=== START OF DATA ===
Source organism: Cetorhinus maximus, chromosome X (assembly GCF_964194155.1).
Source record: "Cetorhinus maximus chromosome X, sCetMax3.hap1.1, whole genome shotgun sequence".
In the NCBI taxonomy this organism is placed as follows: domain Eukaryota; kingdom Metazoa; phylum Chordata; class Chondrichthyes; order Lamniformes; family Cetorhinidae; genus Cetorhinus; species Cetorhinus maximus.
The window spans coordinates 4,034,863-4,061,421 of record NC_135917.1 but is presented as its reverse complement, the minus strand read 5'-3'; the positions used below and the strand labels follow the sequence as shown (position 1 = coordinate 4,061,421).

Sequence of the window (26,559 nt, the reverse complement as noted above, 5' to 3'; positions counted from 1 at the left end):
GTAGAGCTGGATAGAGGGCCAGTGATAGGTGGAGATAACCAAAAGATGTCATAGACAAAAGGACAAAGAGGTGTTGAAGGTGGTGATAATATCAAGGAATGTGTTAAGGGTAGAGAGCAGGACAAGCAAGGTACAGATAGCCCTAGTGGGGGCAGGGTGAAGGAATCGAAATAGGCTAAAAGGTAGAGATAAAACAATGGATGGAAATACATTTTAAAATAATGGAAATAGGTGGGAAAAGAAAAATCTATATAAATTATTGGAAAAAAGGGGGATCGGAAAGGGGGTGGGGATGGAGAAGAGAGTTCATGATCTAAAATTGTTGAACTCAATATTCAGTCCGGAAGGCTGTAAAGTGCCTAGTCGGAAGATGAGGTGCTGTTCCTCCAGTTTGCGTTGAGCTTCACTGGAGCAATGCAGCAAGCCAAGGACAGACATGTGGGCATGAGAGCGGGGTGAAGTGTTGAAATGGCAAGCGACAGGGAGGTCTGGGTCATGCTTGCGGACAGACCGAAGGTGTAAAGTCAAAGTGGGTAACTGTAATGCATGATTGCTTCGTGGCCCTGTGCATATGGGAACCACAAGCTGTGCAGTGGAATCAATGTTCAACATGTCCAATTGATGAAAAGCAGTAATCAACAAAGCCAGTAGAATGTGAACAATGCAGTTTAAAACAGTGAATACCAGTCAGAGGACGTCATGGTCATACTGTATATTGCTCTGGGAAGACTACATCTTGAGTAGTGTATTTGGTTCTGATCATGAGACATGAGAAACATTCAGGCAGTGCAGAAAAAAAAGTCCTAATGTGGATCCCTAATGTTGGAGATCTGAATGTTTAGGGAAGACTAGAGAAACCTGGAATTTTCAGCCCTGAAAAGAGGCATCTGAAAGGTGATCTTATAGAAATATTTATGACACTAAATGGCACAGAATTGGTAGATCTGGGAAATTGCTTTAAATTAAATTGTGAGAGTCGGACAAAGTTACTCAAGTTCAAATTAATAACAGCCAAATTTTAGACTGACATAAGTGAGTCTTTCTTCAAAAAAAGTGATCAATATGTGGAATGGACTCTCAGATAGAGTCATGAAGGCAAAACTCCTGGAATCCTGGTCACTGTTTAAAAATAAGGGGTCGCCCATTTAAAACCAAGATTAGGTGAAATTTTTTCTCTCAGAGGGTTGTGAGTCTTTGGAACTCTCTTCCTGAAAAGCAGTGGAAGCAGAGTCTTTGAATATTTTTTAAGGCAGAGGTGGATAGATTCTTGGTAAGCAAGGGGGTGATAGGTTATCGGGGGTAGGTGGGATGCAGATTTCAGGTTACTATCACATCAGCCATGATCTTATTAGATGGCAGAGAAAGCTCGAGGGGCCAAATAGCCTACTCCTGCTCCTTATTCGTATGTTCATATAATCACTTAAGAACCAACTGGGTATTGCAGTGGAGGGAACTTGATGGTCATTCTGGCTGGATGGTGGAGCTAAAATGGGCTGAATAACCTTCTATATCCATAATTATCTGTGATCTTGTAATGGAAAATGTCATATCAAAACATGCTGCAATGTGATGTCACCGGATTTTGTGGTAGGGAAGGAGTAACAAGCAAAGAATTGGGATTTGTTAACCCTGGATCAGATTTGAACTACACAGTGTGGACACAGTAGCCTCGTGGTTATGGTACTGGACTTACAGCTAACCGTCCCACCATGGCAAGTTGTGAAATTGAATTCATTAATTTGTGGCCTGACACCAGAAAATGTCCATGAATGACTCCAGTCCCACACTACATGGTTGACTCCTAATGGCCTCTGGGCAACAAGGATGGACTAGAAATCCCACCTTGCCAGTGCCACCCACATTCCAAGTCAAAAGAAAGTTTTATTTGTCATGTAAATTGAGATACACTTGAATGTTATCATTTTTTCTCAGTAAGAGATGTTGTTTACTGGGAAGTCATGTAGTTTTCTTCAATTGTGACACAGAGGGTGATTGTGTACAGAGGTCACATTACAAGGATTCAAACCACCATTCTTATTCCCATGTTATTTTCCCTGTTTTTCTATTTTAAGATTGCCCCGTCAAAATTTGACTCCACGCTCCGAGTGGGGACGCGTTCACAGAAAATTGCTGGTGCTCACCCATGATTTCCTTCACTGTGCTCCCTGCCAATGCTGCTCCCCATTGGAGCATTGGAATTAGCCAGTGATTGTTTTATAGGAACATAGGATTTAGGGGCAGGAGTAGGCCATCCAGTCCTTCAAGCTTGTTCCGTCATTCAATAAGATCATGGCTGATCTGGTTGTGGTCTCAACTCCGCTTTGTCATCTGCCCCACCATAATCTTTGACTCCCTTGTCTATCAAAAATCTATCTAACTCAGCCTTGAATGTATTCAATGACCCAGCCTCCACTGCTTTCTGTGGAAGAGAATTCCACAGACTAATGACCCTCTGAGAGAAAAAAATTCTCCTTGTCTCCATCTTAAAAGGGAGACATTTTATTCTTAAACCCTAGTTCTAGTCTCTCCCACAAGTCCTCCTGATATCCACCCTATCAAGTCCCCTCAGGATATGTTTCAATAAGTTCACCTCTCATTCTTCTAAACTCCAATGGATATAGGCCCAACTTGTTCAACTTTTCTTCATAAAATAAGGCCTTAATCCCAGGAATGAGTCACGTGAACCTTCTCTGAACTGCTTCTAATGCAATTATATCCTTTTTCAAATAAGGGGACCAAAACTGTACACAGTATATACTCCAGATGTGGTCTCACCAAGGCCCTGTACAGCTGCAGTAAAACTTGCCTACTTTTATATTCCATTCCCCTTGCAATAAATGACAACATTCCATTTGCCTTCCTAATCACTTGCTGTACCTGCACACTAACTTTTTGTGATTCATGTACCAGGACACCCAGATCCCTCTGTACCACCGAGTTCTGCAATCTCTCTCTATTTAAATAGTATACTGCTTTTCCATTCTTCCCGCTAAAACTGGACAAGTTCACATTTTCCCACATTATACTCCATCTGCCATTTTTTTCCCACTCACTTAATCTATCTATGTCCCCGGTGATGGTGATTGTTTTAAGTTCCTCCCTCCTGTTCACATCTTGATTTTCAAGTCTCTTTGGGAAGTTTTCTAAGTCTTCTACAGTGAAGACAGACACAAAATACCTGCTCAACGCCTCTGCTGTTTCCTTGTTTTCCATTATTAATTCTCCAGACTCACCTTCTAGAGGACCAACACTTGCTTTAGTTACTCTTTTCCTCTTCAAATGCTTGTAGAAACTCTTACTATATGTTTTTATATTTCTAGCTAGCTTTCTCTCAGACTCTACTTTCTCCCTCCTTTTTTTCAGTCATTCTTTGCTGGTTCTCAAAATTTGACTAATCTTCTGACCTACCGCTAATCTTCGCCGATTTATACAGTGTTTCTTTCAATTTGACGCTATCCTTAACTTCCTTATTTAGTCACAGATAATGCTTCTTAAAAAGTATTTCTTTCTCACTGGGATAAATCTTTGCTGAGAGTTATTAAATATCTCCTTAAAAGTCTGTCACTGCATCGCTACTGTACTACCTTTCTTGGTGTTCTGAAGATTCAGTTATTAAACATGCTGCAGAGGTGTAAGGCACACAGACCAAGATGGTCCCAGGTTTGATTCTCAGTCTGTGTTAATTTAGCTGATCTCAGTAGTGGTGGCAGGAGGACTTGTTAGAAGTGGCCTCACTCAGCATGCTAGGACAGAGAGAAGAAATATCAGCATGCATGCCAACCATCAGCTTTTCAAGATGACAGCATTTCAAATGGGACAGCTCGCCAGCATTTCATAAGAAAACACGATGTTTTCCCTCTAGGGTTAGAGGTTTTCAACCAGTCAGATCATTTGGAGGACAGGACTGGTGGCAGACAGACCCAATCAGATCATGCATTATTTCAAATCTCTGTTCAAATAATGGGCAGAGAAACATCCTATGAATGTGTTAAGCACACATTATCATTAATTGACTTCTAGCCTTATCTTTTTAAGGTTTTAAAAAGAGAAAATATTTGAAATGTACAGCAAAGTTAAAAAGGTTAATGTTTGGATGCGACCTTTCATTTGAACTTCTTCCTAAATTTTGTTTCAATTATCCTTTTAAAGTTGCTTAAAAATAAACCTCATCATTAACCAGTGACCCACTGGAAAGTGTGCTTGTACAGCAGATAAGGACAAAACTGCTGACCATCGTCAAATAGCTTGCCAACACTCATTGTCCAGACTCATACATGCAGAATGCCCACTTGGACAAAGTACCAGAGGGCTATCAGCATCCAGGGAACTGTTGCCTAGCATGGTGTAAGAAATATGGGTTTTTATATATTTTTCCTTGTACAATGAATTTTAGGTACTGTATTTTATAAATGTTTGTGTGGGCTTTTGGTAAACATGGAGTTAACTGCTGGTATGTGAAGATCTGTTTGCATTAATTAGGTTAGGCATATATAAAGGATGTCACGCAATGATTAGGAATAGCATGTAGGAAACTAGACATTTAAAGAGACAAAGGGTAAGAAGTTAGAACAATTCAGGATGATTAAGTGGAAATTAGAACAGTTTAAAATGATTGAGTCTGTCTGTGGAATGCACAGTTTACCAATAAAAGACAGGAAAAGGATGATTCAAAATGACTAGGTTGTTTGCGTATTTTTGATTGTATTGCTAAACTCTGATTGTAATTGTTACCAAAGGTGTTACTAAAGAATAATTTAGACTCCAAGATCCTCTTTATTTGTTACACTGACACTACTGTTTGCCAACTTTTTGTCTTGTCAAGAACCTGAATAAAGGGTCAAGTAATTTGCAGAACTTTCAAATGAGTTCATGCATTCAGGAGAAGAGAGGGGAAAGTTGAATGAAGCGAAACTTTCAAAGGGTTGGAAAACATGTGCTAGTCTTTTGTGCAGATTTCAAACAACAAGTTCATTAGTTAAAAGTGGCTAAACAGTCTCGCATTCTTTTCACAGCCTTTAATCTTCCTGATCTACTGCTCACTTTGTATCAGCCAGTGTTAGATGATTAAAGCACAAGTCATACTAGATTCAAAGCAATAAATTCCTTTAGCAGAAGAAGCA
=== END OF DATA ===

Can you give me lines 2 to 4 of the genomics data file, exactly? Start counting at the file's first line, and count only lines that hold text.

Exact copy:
Source record: "Cetorhinus maximus chromosome X, sCetMax3.hap1.1, whole genome shotgun sequence".
In the NCBI taxonomy this organism is placed as follows: domain Eukaryota; kingdom Metazoa; phylum Chordata; class Chondrichthyes; order Lamniformes; family Cetorhinidae; genus Cetorhinus; species Cetorhinus maximus.
The window spans coordinates 4,034,863-4,061,421 of record NC_135917.1 but is presented as its reverse complement, the minus strand read 5'-3'; the positions used below and the strand labels follow the sequence as shown (position 1 = coordinate 4,061,421).